Stop ‘holding up a mirror’ to consumers in the cost-of-living crisis, urges ITV director
Consumers don’t want to be shown the bleak economic reality in brand advertising.
Kate Waters offers advice to brands to navigate living cost crisis messaging / Unsplash
Brands should avoid showing the cost-of-living crisis in their messaging and instead create uplifting marketing, according to ITV’s director of client strategy and planning.
“You don’t have to hold up a mirror to your audience’s lives. They know it’s tough out there, they don’t need to be reminded of it all the time,” Kate Waters said speaking at the Navigating Tough Times event hosted by Ogilvy UK and Coley Porter Bell.
The UK cost-of-living crisis is showing no signs of easing with inflation at 10.5% and shocking statistics such as food banks handing out an emergency parcel every 13 seconds. But while Waters said it’s important to empathize with consumers during this period, that doesn’t mean you should reflect their struggles back at them.
"You’ve got lots of brands with absolutely noble intentions being empathetic towards their audiences, but when you look at communications that start with ‘look how hard it is’, what audiences are really seeing is just how tough life is,” Waters explained.
ITV recently ran tests with System1 to understand if joyful ads still performed well when consumers were going through tough times. Using data from 100 ads seen pre- and post-Covid, System 1 found that ‘good, joyful, uplifting’ ads continue to resonate even in tougher economic conditions.
“Brands have been spending huge amounts of effort trying to figure out what their noble purpose is and that’s fine. But actually some brands and certainly in some of their communication, it is purpose enough to give people a little bit of everyday magic or anything that can make them feel happy,” she said.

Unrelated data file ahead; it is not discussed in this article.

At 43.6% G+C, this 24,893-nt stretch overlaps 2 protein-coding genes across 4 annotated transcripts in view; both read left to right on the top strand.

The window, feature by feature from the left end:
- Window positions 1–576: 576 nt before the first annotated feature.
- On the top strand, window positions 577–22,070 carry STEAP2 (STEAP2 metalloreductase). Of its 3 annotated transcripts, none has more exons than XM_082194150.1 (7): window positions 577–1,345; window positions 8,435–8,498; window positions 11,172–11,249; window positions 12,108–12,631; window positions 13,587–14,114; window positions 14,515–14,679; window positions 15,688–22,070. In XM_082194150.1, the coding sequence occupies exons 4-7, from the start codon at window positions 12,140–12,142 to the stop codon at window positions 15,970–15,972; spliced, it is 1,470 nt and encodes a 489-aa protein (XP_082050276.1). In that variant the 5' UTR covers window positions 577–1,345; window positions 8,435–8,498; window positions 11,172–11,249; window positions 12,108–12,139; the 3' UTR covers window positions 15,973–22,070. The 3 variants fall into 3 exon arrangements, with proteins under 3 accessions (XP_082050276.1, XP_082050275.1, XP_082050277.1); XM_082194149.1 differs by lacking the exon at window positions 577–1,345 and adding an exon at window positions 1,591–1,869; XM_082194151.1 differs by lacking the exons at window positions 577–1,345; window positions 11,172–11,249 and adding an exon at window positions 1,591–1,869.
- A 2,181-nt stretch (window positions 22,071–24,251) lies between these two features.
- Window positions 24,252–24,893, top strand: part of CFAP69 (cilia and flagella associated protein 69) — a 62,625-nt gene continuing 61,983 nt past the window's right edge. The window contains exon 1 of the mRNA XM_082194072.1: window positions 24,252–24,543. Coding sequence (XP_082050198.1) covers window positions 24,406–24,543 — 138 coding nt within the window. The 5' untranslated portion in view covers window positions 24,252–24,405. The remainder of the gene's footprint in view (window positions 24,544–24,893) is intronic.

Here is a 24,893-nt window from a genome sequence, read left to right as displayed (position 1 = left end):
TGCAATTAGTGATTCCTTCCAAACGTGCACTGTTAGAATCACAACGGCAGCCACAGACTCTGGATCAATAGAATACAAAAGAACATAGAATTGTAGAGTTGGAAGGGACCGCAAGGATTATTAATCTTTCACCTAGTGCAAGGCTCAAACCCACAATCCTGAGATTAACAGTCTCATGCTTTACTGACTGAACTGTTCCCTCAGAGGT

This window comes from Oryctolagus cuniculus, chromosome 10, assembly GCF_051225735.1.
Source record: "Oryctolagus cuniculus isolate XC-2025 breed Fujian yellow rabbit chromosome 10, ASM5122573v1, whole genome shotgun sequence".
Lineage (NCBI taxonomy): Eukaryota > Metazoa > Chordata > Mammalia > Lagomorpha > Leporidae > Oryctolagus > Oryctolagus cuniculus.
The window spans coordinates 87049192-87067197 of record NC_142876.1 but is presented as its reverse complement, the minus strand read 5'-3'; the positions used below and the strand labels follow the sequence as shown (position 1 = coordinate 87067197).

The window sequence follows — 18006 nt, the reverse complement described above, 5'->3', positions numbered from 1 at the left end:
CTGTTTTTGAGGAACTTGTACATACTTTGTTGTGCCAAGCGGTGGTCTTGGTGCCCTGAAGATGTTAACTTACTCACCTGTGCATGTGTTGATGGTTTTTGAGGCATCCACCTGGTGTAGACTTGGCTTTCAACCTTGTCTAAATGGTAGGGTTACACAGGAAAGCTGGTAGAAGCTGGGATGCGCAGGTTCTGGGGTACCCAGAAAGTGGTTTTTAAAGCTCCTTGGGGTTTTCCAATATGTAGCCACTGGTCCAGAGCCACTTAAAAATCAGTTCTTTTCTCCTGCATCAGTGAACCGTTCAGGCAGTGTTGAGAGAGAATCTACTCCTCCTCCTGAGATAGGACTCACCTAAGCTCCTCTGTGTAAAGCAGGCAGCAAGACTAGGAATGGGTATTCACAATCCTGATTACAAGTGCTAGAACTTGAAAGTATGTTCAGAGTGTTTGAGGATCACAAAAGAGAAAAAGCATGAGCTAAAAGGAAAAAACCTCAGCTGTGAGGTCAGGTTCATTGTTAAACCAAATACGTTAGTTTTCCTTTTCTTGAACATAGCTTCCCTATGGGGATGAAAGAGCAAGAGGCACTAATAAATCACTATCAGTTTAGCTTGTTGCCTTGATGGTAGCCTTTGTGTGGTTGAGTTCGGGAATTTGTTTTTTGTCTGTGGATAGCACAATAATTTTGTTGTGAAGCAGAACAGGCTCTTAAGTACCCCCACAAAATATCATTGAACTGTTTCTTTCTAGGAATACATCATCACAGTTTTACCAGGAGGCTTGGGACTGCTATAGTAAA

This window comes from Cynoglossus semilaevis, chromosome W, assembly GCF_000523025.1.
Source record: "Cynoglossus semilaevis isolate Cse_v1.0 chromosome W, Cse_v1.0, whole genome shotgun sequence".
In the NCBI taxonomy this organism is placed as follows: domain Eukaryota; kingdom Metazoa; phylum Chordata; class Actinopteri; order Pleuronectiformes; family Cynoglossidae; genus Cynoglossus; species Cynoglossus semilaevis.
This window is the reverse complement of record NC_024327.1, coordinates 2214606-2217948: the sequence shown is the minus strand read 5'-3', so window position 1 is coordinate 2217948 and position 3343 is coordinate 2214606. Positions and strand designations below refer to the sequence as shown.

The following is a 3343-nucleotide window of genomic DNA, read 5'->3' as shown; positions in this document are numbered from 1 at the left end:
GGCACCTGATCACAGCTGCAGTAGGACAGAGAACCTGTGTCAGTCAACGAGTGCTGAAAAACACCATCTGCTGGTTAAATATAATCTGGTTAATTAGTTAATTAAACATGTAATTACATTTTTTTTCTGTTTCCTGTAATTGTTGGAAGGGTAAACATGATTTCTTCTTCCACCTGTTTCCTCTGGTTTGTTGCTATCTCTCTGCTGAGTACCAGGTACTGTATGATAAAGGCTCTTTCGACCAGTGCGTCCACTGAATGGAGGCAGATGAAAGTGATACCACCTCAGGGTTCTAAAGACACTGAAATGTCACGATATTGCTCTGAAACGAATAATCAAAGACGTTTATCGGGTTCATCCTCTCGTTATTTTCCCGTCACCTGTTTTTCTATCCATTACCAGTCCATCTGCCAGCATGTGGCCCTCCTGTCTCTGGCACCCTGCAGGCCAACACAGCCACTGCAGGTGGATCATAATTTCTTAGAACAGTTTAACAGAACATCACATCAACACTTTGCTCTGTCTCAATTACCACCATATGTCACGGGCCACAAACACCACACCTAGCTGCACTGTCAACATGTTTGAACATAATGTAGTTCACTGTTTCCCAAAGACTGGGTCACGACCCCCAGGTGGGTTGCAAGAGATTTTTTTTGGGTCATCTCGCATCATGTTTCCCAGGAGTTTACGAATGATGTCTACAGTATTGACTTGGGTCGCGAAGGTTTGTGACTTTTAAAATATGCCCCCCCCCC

Waters added that entertaining “is a really valid strategy”. It counters the IPA consumer research, published in October, which found only 4% of customers wanted brands to prioritize entertainment during the crisis.
But Waters stressed that she was not discouraging brands from talking about price in their marketing. However, when they do, it must be linked with the notion of “fairness”. The approach is based on recent ITV research that revealed customers are happy with the price point if it feels “fair or just to them”, that includes if it’s good quality, reliable or will benefit them.
She referenced Greg Jackson’s, chief exec of Octopus Energy, appearance on the Martin Lewis Money Show, who managed to help the fuel company's brand reputation after explaining the reasons why energy prices had gone up.
“He [Jackson] explained why something that felt so unfair, was perhaps not quite so unfair and that there are genuinely good reasons why energy prices were going up,” she said. “He faced things head-on and tried to deal with this notion of fairness.”